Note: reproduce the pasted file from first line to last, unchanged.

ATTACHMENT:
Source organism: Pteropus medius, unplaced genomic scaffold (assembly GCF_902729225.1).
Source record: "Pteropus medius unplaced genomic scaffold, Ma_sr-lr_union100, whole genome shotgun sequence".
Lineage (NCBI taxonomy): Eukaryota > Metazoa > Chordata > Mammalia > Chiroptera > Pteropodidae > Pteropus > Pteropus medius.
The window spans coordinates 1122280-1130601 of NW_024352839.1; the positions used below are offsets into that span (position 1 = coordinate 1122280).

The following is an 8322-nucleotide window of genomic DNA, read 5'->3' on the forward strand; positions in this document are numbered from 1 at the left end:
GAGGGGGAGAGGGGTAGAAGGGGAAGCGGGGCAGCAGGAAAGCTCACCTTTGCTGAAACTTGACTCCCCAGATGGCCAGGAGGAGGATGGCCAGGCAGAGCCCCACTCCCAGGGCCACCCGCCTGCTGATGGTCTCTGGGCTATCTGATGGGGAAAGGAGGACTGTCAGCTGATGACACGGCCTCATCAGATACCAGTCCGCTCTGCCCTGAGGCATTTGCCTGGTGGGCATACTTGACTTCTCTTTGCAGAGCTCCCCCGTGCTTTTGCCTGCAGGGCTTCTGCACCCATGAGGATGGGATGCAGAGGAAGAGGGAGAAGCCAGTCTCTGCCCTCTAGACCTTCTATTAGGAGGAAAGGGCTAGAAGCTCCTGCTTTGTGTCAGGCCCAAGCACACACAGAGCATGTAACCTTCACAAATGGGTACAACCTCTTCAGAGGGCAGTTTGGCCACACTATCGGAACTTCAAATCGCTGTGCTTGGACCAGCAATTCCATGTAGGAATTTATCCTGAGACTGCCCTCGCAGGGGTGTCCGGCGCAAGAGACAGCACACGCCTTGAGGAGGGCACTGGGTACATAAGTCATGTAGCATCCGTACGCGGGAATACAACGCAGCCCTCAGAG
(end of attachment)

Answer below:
Source organism: Pteropus medius, unplaced genomic scaffold (assembly GCF_902729225.1).
Source record: "Pteropus medius unplaced genomic scaffold, Ma_sr-lr_union100, whole genome shotgun sequence".
Lineage (NCBI taxonomy): Eukaryota > Metazoa > Chordata > Mammalia > Chiroptera > Pteropodidae > Pteropus > Pteropus medius.
The window spans coordinates 1122280-1130601 of NW_024352839.1; the positions used below are offsets into that span (position 1 = coordinate 1122280).

The following is an 8322-nucleotide window of genomic DNA, read 5'->3' on the forward strand; positions in this document are numbered from 1 at the left end:
GAGGGGGAGAGGGGTAGAAGGGGAAGCGGGGCAGCAGGAAAGCTCACCTTTGCTGAAACTTGACTCCCCAGATGGCCAGGAGGAGGATGGCCAGGCAGAGCCCCACTCCCAGGGCCACCCGCCTGCTGATGGTCTCTGGGCTATCTGATGGGGAAAGGAGGACTGTCAGCTGATGACACGGCCTCATCAGATACCAGTCCGCTCTGCCCTGAGGCATTTGCCTGGTGGGCATACTTGACTTCTCTTTGCAGAGCTCCCCCGTGCTTTTGCCTGCAGGGCTTCTGCACCCATGAGGATGGGATGCAGAGGAAGAGGGAGAAGCCAGTCTCTGCCCTCTAGACCTTCTATTAGGAGGAAAGGGCTAGAAGCTCCTGCTTTGTGTCAGGCCCAAGCACACACAGAGCATGTAACCTTCACAAATGGGTACAACCTCTTCAGAGGGCAGTTTGGCCACACTATCGGAACTTCAAATCGCTGTGCTTGGACCAGCAATTCCATGTAGGAATTTATCCTGAGACTGCCCTCGCAGGGGTGTCCGGCGCAAGAGACAGCACACGCCTTGAGGAGGGCACTGGGTACATAAGTCATGTAGCATCCGTACGCGGGAATACAACGCAGCCCTCAGAG